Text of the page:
Africa’s Changing Economic Landscape

by Guest Blogger for John Campbell
A truck is loaded with bags of tea leaves at a plantation in Nandi Hills, in Kenya's highlands region west of capital Nairobi, November 5, 2014. (Reuters/Noor Khamis)

This is a guest post by Allen Grane, research associate for the Council on Foreign Relations Africa Studies program.

Bloomberg Markets’ Michael Cohen and Helen Nyambura-Mwaura have analyzed the current state of Africa’s economies in a very interesting article. They point out that despite the current poor performance of Africa’s larger economies (particularly Nigeria and South Africa), some of the continent’s smaller economies, especially in East Africa, are doing well and will likely continue to do so. Read more »

Home Truths About the Size of Nigeria’s Economy

by John Campbell
Traders work at the Nigerian Stock Exchange in Lagos, February 13, 2015. The naira has crashed through the key level of 200 to the dollar this week in a rout sparked by weak oil prices and escalating tension over the postponement of a presidential election in Africa's biggest economy. (Reuters /Joe Penney)

In 2014, following the first revision of Nigeria’s gross domestic product data in two decades, Abuja announced that its economy had overtaken South Africa’s as the largest in Africa. Using the rebased data, the International Monetary Fund (IMF) reported that that Nigeria’s economy grew at 12.7 percent between 2012 and 2013. Thereafter, there was some triumphalist rhetoric about the size and strength of the economy from personalities in then-president Goodluck Jonathan’s administration in the run up to the 2015 elections and among those promoting foreign investment in Nigeria. However, in 2016, reflecting the dramatic fall in petroleum prices and the value of the national currency, the naira, the IMF concluded that Nigeria’s GDP had fallen behind that of South Africa. The Economist noted that foreign investors are likely to be discouraged by the latest figures. Read more »

Illegal Mining and the Role of “Zama Zamas” in South Africa

by Guest Blogger for John Campbell
A miner is seen underground at Lonmin Plc's Karee mine in Marikana, Rustenburg 100 km (62 miles) northwest of Johannesburg, March 5, 2013. (Reuters/Siphiwe Sibeko)

Nathan Birhanu is an intern for the Council on Foreign Relations Africa Studies program. He is a graduate of Fordham University’s Graduate Program in International Political Economy & Development.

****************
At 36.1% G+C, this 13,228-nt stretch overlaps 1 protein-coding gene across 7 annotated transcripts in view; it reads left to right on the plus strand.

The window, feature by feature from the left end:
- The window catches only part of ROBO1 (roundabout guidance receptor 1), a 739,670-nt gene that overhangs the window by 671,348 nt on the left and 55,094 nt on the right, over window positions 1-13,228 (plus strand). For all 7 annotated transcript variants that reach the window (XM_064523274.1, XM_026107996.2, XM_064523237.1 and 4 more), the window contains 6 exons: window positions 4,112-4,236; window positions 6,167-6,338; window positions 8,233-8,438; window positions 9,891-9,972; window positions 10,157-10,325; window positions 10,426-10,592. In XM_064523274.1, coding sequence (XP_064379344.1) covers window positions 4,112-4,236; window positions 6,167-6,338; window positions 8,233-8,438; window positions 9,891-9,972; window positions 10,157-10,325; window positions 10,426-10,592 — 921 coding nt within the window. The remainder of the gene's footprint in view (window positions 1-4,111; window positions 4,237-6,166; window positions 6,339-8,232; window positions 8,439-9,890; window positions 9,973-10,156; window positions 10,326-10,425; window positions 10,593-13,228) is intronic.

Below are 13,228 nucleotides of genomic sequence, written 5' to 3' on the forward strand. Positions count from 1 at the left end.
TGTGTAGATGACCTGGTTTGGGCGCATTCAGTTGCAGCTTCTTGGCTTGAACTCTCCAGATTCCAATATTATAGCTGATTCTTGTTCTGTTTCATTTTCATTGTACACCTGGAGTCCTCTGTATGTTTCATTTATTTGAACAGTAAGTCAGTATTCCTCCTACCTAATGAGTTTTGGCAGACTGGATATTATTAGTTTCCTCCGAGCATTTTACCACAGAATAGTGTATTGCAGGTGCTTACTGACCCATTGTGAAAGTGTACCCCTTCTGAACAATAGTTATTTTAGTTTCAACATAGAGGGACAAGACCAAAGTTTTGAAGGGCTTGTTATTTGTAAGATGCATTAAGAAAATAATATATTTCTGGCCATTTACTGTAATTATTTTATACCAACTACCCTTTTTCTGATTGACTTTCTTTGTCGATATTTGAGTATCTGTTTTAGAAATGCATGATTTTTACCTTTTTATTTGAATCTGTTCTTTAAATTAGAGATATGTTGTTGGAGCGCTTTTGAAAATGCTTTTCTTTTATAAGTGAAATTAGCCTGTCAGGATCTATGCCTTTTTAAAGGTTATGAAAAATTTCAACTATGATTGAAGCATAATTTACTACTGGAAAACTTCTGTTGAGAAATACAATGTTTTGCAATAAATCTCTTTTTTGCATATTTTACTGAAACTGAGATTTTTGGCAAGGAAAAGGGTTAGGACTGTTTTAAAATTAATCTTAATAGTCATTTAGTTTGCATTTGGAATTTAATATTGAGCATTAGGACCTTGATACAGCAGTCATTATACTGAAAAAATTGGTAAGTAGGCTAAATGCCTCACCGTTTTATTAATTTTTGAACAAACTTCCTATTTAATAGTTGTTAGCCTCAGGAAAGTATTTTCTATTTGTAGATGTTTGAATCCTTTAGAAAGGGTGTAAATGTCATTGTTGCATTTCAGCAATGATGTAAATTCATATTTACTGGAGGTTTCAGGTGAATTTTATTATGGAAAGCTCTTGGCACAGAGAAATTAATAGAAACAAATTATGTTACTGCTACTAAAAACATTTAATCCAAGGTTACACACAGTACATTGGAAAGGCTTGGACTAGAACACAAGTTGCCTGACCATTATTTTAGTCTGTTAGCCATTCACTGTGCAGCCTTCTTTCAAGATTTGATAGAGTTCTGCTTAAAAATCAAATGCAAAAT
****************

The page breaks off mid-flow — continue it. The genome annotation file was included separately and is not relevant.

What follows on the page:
In recent years, the mining industry has struggled to turn a profit due to a slowdown in demand from China’s economy and an oversupply from producers. South Africa’s mining companies, who export primarily platinum, iron ore, gold, coal, and manganese, have been heavily affected by the downturn. Read more »

Africans in China: The Pivot Back

by Guest Blogger for John Campbell
African traders buy clothing at a shopping mall in Guangzhou July 31, 2009. (Reuters/Tyrone Siu)

This piece has been co-authored by Nathan Birhanu and Bochen Han. Nathan is an intern for the Council on Foreign Relations Africa Studies program and is a graduate of Fordham University’s Graduate Program in International Political Economy & Development. Bochen is an intern for the Council on Foreign Relations Asia Studies program and is an undergraduate majoring in political science at Duke University. Read more »

BREXIT and Africa

by John Campbell
People chat in front of an electronic board displaying movements in major indices at the Johannesburg Stock Exchange building in Sandton Johannesburg July 9, 2015. (Reuters/Siphiwe Sibeko)

It is early to assess the long term consequences for sub-Saharan Africa of the United Kingdom’s (UK) vote to leave the European Union (EU) on June 24. However, in the short term, it is useful to look at the performance in the exchange rates and stock exchanges of Nigeria and South Africa since the referendum. They provide something of an indication of the wider impact Brexit had on Africa. Nigeria and South Africa together account for more than half of sub-Saharan Africa’s gross domestic product. Both have long had close ties with the UK, especially with respect to trade and financial services. In addition, there are myriad other ties between the UK and Nigeria and South Africa. For example, there is a large British expatriate community living in South Africa. The Nigerian expatriate population in the UK is also significant, and wealthy Nigerians have long favored the UK for education, health services, and second homes. Read more »